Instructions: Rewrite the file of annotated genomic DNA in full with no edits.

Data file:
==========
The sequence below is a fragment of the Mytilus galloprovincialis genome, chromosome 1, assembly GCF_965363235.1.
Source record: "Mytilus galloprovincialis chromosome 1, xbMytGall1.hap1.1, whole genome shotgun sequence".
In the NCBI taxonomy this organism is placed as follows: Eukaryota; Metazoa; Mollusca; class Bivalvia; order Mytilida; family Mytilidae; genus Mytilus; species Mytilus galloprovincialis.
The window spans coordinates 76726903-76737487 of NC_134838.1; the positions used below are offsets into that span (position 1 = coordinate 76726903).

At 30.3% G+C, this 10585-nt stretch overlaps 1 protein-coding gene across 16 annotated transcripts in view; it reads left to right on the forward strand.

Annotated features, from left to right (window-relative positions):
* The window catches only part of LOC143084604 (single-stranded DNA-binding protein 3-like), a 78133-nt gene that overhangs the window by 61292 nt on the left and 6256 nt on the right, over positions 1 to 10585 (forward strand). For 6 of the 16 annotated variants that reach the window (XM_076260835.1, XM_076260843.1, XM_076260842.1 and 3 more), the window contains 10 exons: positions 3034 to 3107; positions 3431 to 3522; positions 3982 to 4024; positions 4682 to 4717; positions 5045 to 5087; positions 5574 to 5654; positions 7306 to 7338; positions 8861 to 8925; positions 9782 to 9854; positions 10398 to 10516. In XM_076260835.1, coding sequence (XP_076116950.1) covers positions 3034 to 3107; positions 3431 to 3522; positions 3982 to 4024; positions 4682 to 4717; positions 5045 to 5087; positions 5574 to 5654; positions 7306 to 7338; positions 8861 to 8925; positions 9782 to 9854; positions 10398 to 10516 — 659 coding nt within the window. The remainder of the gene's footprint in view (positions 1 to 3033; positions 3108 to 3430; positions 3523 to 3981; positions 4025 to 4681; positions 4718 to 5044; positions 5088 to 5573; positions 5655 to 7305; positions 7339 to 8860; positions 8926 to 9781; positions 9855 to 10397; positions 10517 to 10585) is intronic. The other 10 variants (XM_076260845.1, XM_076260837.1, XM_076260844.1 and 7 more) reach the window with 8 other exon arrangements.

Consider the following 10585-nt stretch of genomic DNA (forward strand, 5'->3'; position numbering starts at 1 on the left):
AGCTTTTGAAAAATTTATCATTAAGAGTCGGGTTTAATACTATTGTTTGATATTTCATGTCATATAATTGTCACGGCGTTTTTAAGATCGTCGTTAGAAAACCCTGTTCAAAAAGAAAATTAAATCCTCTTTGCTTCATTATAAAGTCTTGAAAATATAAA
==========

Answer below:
The sequence below is a fragment of the Mytilus galloprovincialis genome, chromosome 1, assembly GCF_965363235.1.
Source record: "Mytilus galloprovincialis chromosome 1, xbMytGall1.hap1.1, whole genome shotgun sequence".
In the NCBI taxonomy this organism is placed as follows: Eukaryota; Metazoa; Mollusca; class Bivalvia; order Mytilida; family Mytilidae; genus Mytilus; species Mytilus galloprovincialis.
The window spans coordinates 76726903-76737487 of NC_134838.1; the positions used below are offsets into that span (position 1 = coordinate 76726903).

At 30.3% G+C, this 10585-nt stretch overlaps 1 protein-coding gene across 16 annotated transcripts in view; it reads left to right on the forward strand.

Annotated features, from left to right (window-relative positions):
* The window catches only part of LOC143084604 (single-stranded DNA-binding protein 3-like), a 78133-nt gene that overhangs the window by 61292 nt on the left and 6256 nt on the right, over positions 1 to 10585 (forward strand). For 6 of the 16 annotated variants that reach the window (XM_076260835.1, XM_076260843.1, XM_076260842.1 and 3 more), the window contains 10 exons: positions 3034 to 3107; positions 3431 to 3522; positions 3982 to 4024; positions 4682 to 4717; positions 5045 to 5087; positions 5574 to 5654; positions 7306 to 7338; positions 8861 to 8925; positions 9782 to 9854; positions 10398 to 10516. In XM_076260835.1, coding sequence (XP_076116950.1) covers positions 3034 to 3107; positions 3431 to 3522; positions 3982 to 4024; positions 4682 to 4717; positions 5045 to 5087; positions 5574 to 5654; positions 7306 to 7338; positions 8861 to 8925; positions 9782 to 9854; positions 10398 to 10516 — 659 coding nt within the window. The remainder of the gene's footprint in view (positions 1 to 3033; positions 3108 to 3430; positions 3523 to 3981; positions 4025 to 4681; positions 4718 to 5044; positions 5088 to 5573; positions 5655 to 7305; positions 7339 to 8860; positions 8926 to 9781; positions 9855 to 10397; positions 10517 to 10585) is intronic. The other 10 variants (XM_076260845.1, XM_076260837.1, XM_076260844.1 and 7 more) reach the window with 8 other exon arrangements.

Consider the following 10585-nt stretch of genomic DNA (forward strand, 5'->3'; position numbering starts at 1 on the left):
AGCTTTTGAAAAATTTATCATTAAGAGTCGGGTTTAATACTATTGTTTGATATTTCATGTCATATAATTGTCACGGCGTTTTTAAGATCGTCGTTAGAAAACCCTGTTCAAAAAGAAAATTAAATCCTCTTTGCTTCATTATAAAGTCTTGAAAATATAAA